After that it became a typical quilting project. I pin basted, then quilted a straight line a generous quarter inch from the main seam (with walking foot) and then free motion meanders similar to the ones in the border of the original quilt. I forgot to photograph the binding process. I folded the border backing toward the front all the way to the seam line (behind the seam allowance) and then folded it again to form the binding on the front. I could have machine sewed it down, but I love to relax and hand sew a binding, so that was what I did. Mitering the corners was a bit fiddly with those layers, but it worked.
So here are the finished quilts, as much as I can show on my living room floor. They look different sizes here, but they are exactly the same size.I know they are a little strange. I admit that for a second at the beginning, I considered trying to match the border to the original quilt, scalloping it and even doing some embroidery. Luckily, because this was a squirrel project, I quickly came to my senses. Because the whole point of this addition is to make sure the quilt is wide enough to be comfortable to the person under it. When the bed is made it's tucked down on the side of the bed against the wall and no one will ever see it. So no need for a fancy finish. I'll be interested to see how the quilts look after washing, when the meanders crinkle up a bit to match the rest of the quilts, but I don't plan to wash them until they've had some use.
Here's a close up of the quilting and transition. You can see that there is real applique and hand-guided quilting on the original quilt, which is why I like it, although someone was probably paid pitiful wages to do this. (Come to think of it, that is always the quilter's lot, isn't it?)
And one last one of the beds ready for the kiddies. By the time you read this they will have been slept in.
If you think I was done with squirrels after this, you would be wrong. I won't bore you with the details, but this bedding project also included cutting and hemming a huge thermal blanket (it must have been meant for a king size bed--which we have never had-- and it was always drooping off our queen sized one), to make two bunk blankets, and reworking an old contour twin sheet (truly Frankenstyle, adding material to the corners and then recontouring them) for one of the bunks. It had shrunk so that it was somehow too tight for even a bunk mattress. Recycle, Repurpose, Reuse!!!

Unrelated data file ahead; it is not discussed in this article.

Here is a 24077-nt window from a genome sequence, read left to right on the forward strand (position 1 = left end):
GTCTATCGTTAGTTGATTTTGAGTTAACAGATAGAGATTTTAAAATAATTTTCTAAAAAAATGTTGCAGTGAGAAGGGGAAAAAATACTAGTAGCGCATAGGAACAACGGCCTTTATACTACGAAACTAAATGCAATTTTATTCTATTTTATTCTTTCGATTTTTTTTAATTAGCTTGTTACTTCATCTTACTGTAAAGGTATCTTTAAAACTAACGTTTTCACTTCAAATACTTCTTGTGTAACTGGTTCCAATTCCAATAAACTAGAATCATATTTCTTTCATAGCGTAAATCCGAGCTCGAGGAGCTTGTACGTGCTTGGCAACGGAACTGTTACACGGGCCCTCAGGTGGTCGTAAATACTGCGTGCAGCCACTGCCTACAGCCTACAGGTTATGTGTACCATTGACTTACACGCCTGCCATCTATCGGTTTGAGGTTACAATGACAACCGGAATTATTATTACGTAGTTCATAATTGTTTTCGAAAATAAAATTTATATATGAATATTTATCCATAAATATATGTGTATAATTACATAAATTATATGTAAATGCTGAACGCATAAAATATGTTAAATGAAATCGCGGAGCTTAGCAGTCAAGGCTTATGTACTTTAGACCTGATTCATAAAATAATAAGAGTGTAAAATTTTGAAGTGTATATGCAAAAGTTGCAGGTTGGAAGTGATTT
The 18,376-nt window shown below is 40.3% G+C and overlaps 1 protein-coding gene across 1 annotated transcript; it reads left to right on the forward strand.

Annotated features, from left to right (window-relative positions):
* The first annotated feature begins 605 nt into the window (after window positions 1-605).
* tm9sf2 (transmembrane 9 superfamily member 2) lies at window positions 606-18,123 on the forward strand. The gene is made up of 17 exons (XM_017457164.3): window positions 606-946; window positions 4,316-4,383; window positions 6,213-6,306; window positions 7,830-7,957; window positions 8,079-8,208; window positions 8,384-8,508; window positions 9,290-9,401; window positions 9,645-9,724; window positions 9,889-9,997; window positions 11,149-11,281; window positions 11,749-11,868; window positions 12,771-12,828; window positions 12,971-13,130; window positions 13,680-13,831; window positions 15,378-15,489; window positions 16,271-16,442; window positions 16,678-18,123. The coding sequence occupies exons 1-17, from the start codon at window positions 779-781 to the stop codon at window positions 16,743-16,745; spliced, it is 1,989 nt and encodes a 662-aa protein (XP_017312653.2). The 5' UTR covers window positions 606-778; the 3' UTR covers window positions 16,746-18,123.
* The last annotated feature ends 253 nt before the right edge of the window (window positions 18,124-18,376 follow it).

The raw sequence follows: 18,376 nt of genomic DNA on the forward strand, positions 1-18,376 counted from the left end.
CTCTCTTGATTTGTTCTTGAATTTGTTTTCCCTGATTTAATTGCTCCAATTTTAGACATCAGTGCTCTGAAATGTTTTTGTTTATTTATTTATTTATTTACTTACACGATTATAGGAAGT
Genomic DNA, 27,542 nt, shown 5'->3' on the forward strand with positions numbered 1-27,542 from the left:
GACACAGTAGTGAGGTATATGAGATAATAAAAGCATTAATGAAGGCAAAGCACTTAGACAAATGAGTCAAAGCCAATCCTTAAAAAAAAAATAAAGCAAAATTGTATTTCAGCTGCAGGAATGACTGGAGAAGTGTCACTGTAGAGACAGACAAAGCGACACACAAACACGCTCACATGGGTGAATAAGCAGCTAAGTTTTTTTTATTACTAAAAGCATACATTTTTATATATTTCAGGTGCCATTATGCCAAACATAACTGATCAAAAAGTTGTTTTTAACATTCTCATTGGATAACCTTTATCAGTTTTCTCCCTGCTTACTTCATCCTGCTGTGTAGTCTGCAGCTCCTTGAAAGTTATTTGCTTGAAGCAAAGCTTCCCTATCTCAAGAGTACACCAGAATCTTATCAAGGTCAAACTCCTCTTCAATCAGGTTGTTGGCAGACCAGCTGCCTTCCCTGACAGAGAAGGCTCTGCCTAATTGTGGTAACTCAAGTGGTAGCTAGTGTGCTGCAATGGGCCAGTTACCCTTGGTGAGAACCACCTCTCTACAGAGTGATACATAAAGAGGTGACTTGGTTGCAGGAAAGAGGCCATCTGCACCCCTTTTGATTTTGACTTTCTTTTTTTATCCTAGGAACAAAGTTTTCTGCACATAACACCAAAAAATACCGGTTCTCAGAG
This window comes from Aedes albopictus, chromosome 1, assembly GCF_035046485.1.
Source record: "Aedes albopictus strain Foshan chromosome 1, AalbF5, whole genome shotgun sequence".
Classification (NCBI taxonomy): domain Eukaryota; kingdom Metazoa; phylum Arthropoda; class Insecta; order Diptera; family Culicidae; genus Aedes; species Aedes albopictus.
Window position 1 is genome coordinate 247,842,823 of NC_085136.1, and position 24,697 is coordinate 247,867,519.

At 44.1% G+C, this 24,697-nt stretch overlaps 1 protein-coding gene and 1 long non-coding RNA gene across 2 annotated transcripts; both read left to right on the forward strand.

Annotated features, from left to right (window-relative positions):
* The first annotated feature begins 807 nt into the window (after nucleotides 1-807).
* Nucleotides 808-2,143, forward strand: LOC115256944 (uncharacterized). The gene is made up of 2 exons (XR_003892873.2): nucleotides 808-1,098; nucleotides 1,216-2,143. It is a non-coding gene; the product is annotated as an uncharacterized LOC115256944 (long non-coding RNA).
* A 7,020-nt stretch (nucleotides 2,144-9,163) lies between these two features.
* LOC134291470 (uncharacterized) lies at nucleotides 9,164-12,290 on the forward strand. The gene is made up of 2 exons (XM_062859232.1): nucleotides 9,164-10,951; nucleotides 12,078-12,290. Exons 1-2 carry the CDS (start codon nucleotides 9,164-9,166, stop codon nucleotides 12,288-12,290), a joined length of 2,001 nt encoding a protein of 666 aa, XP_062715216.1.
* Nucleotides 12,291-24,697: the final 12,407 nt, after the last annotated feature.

And...one more little project I have to show you because it's soooo cute! And fun! I was making my usual Christmas ornaments for the kiddies' stockings the other day (inspired by their Halloween costumes), and suddenly had the urge to make just one more. I had seen this fabric origami star by zencrafting and just had to Drop Everything and Make it. It was such fun, and only took a few minutes. It's made with a freezer paper lining which keeps it nice and crisp. Since vintage fabric designs seem to be trending now, all I had to do was look through my drawers of fabric, which have become vintage without even trying. I used 4-inch squares for my ornament parts as 5 inches seemed a bit larger than I wanted. A quick look through my button jar yielded just the right buttons to finish it off. This ornament will top off a holiday gift. Now I might have to make one for myself. Ooh, was that another squirrel calling?
|Front (convex side)
|Back (concave side)
I'm linking up with Sandra at mmmquilts for DrEAMi (Drop Everything And Make it) because that is all I've been doing this month. I hope you are having fun preparing for whatever holidays you celebrate at this time of year. Next time you read this, I just might have gotten back to the sewing I was planning to do.